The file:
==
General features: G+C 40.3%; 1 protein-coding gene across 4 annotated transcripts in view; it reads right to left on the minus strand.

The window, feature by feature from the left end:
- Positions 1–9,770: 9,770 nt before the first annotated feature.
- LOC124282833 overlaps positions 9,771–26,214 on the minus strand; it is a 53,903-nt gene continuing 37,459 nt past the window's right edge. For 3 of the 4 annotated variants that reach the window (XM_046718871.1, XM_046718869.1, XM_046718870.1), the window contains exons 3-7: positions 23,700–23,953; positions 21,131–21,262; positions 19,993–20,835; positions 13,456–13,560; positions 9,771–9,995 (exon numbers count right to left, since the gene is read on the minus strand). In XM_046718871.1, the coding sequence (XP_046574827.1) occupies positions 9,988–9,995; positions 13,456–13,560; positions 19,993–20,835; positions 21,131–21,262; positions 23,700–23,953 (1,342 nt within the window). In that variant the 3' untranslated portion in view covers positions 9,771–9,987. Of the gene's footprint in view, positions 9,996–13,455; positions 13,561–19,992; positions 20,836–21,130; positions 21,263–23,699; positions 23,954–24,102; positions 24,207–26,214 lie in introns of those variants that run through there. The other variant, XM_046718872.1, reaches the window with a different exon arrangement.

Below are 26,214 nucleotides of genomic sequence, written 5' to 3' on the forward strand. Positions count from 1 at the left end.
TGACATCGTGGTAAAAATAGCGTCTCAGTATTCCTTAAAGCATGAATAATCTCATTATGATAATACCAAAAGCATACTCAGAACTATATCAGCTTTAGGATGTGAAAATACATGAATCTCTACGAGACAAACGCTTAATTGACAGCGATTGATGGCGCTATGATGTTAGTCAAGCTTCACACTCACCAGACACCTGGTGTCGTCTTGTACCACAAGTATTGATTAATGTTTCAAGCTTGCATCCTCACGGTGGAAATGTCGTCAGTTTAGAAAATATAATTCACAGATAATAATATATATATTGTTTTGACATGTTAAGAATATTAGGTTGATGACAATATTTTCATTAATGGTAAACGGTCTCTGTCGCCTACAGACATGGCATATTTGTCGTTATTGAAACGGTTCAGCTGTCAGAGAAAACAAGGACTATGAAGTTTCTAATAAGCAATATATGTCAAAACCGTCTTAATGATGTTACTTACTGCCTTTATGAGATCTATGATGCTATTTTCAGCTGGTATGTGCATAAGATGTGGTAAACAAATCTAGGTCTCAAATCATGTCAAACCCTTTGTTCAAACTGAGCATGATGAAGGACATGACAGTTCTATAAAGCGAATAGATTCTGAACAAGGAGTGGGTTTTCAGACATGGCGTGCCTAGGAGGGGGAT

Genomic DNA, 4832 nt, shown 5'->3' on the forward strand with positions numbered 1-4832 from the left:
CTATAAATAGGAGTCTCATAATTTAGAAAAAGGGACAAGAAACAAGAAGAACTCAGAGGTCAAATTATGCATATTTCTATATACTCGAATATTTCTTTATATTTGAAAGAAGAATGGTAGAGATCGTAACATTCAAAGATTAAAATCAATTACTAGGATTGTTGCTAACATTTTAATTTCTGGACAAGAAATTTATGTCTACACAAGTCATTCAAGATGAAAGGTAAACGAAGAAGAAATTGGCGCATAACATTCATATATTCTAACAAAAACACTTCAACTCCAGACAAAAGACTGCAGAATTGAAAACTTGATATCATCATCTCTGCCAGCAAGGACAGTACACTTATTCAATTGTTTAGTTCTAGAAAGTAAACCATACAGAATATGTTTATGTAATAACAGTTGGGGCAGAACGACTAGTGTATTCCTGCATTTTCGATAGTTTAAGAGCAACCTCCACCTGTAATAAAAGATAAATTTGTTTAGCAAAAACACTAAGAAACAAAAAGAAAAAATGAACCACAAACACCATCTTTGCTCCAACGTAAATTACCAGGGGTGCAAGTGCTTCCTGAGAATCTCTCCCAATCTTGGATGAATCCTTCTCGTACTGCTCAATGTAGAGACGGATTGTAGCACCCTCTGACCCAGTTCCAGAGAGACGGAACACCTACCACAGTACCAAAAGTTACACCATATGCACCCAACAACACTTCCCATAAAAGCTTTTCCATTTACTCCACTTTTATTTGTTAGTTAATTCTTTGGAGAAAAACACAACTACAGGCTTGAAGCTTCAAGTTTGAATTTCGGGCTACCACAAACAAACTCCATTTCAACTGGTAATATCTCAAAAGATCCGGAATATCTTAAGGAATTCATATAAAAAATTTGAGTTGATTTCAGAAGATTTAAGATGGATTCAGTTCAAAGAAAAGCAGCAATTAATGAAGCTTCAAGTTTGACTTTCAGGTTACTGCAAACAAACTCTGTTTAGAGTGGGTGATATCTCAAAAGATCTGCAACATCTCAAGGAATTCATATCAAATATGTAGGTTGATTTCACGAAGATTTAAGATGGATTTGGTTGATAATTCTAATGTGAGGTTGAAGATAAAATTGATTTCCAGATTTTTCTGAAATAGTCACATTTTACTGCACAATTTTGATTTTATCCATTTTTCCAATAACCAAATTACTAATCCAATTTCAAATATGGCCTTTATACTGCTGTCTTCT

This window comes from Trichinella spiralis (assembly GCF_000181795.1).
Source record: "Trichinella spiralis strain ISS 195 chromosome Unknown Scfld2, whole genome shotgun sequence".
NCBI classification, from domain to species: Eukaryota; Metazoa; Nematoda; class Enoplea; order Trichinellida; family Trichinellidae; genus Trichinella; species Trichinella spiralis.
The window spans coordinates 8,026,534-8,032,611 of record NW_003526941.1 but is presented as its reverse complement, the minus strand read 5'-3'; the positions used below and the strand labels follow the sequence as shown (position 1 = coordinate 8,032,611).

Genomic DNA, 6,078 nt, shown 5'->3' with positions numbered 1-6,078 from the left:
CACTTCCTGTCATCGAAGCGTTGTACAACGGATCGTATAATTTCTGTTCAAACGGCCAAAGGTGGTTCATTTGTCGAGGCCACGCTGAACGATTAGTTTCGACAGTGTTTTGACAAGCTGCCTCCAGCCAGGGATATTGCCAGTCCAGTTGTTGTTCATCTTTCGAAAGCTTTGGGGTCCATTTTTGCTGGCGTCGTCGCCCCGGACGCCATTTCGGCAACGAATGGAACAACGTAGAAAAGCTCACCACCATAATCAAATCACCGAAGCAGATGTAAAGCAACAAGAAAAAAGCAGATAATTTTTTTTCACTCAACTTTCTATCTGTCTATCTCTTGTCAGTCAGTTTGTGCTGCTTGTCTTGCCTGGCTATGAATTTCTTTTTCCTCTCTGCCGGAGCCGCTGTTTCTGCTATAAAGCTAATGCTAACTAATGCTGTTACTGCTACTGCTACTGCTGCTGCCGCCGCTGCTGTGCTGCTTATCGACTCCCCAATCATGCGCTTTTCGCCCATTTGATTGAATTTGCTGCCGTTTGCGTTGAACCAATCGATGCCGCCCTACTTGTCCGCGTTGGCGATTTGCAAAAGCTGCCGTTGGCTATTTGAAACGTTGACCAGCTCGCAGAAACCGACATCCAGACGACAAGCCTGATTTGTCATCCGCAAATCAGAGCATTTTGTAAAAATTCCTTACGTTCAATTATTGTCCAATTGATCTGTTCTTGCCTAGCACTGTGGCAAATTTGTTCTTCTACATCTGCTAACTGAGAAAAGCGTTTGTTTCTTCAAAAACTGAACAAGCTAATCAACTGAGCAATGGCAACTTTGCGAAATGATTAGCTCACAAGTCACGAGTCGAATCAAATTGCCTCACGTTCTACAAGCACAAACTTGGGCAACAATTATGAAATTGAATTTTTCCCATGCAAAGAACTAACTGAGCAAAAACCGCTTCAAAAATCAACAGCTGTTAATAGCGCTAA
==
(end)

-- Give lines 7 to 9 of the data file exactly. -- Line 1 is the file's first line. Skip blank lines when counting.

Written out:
Genomic DNA, 4832 nt, shown 5'->3' on the forward strand with positions numbered 1-4832 from the left:
CTATAAATAGGAGTCTCATAATTTAGAAAAAGGGACAAGAAACAAGAAGAACTCAGAGGTCAAATTATGCATATTTCTATATACTCGAATATTTCTTTATATTTGAAAGAAGAATGGTAGAGATCGTAACATTCAAAGATTAAAATCAATTACTAGGATTGTTGCTAACATTTTAATTTCTGGACAAGAAATTTATGTCTACACAAGTCATTCAAGATGAAAGGTAAACGAAGAAGAAATTGGCGCATAACATTCATATATTCTAACAAAAACACTTCAACTCCAGACAAAAGACTGCAGAATTGAAAACTTGATATCATCATCTCTGCCAGCAAGGACAGTACACTTATTCAATTGTTTAGTTCTAGAAAGTAAACCATACAGAATATGTTTATGTAATAACAGTTGGGGCAGAACGACTAGTGTATTCCTGCATTTTCGATAGTTTAAGAGCAACCTCCACCTGTAATAAAAGATAAATTTGTTTAGCAAAAACACTAAGAAACAAAAAGAAAAAATGAACCACAAACACCATCTTTGCTCCAACGTAAATTACCAGGGGTGCAAGTGCTTCCTGAGAATCTCTCCCAATCTTGGATGAATCCTTCTCGTACTGCTCAATGTAGAGACGGATTGTAGCACCCTCTGACCCAGTTCCAGAGAGACGGAACACCTACCACAGTACCAAAAGTTACACCATATGCACCCAACAACACTTCCCATAAAAGCTTTTCCATTTACTCCACTTTTATTTGTTAGTTAATTCTTTGGAGAAAAACACAACTACAGGCTTGAAGCTTCAAGTTTGAATTTCGGGCTACCACAAACAAACTCCATTTCAACTGGTAATATCTCAAAAGATCCGGAATATCTTAAGGAATTCATATAAAAAATTTGAGTTGATTTCAGAAGATTTAAGATGGATTCAGTTCAAAGAAAAGCAGCAATTAATGAAGCTTCAAGTTTGACTTTCAGGTTACTGCAAACAAACTCTGTTTAGAGTGGGTGATATCTCAAAAGATCTGCAACATCTCAAGGAATTCATATCAAATATGTAGGTTGATTTCACGAAGATTTAAGATGGATTTGGTTGATAATTCTAATGTGAGGTTGAAGATAAAATTGATTTCCAGATTTTTCTGAAATAGTCACATTTTACTGCACAATTTTGATTTTATCCATTTTTCCAATAACCAAATTACTAATCCAATTTCAAATATGGCCTTTATACTGCTGTCTTCT

This window comes from Trichinella spiralis (assembly GCF_000181795.1).